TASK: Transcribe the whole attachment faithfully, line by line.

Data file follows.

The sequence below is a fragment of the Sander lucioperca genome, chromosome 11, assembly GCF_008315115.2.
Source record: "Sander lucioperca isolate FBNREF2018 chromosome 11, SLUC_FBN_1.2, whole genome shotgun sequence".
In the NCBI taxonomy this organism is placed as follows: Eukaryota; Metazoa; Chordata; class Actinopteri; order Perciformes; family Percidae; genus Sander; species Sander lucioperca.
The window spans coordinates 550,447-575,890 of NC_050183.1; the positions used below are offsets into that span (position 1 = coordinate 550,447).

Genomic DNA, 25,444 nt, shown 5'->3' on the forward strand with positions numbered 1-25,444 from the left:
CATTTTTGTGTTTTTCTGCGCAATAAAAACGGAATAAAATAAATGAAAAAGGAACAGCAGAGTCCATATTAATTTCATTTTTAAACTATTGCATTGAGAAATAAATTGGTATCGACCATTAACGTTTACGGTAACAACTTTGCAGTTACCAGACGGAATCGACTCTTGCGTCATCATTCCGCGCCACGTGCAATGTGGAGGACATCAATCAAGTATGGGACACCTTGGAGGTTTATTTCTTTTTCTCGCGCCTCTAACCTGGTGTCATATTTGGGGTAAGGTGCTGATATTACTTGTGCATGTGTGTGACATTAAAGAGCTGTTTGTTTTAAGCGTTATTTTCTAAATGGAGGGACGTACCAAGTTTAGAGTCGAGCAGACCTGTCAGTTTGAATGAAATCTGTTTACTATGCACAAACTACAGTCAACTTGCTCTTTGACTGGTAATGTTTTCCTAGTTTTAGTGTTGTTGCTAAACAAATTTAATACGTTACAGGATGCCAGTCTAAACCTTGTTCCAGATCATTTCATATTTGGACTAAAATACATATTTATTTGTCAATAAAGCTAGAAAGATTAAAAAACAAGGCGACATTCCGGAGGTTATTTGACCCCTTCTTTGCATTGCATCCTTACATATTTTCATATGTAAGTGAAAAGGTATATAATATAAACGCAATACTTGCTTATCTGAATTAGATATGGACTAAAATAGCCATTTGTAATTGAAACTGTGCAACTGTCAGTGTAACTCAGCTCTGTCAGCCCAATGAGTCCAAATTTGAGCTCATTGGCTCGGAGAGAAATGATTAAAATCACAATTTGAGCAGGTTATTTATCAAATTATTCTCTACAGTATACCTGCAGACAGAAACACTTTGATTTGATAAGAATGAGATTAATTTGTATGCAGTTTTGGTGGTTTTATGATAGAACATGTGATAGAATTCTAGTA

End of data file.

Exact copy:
The sequence below is a fragment of the Sander lucioperca genome, chromosome 11, assembly GCF_008315115.2.
Source record: "Sander lucioperca isolate FBNREF2018 chromosome 11, SLUC_FBN_1.2, whole genome shotgun sequence".
In the NCBI taxonomy this organism is placed as follows: Eukaryota; Metazoa; Chordata; class Actinopteri; order Perciformes; family Percidae; genus Sander; species Sander lucioperca.
The window spans coordinates 550,447-575,890 of NC_050183.1; the positions used below are offsets into that span (position 1 = coordinate 550,447).

Genomic DNA, 25,444 nt, shown 5'->3' on the forward strand with positions numbered 1-25,444 from the left:
CATTTTTGTGTTTTTCTGCGCAATAAAAACGGAATAAAATAAATGAAAAAGGAACAGCAGAGTCCATATTAATTTCATTTTTAAACTATTGCATTGAGAAATAAATTGGTATCGACCATTAACGTTTACGGTAACAACTTTGCAGTTACCAGACGGAATCGACTCTTGCGTCATCATTCCGCGCCACGTGCAATGTGGAGGACATCAATCAAGTATGGGACACCTTGGAGGTTTATTTCTTTTTCTCGCGCCTCTAACCTGGTGTCATATTTGGGGTAAGGTGCTGATATTACTTGTGCATGTGTGTGACATTAAAGAGCTGTTTGTTTTAAGCGTTATTTTCTAAATGGAGGGACGTACCAAGTTTAGAGTCGAGCAGACCTGTCAGTTTGAATGAAATCTGTTTACTATGCACAAACTACAGTCAACTTGCTCTTTGACTGGTAATGTTTTCCTAGTTTTAGTGTTGTTGCTAAACAAATTTAATACGTTACAGGATGCCAGTCTAAACCTTGTTCCAGATCATTTCATATTTGGACTAAAATACATATTTATTTGTCAATAAAGCTAGAAAGATTAAAAAACAAGGCGACATTCCGGAGGTTATTTGACCCCTTCTTTGCATTGCATCCTTACATATTTTCATATGTAAGTGAAAAGGTATATAATATAAACGCAATACTTGCTTATCTGAATTAGATATGGACTAAAATAGCCATTTGTAATTGAAACTGTGCAACTGTCAGTGTAACTCAGCTCTGTCAGCCCAATGAGTCCAAATTTGAGCTCATTGGCTCGGAGAGAAATGATTAAAATCACAATTTGAGCAGGTTATTTATCAAATTATTCTCTACAGTATACCTGCAGACAGAAACACTTTGATTTGATAAGAATGAGATTAATTTGTATGCAGTTTTGGTGGTTTTATGATAGAACATGTGATAGAATTCTAGTA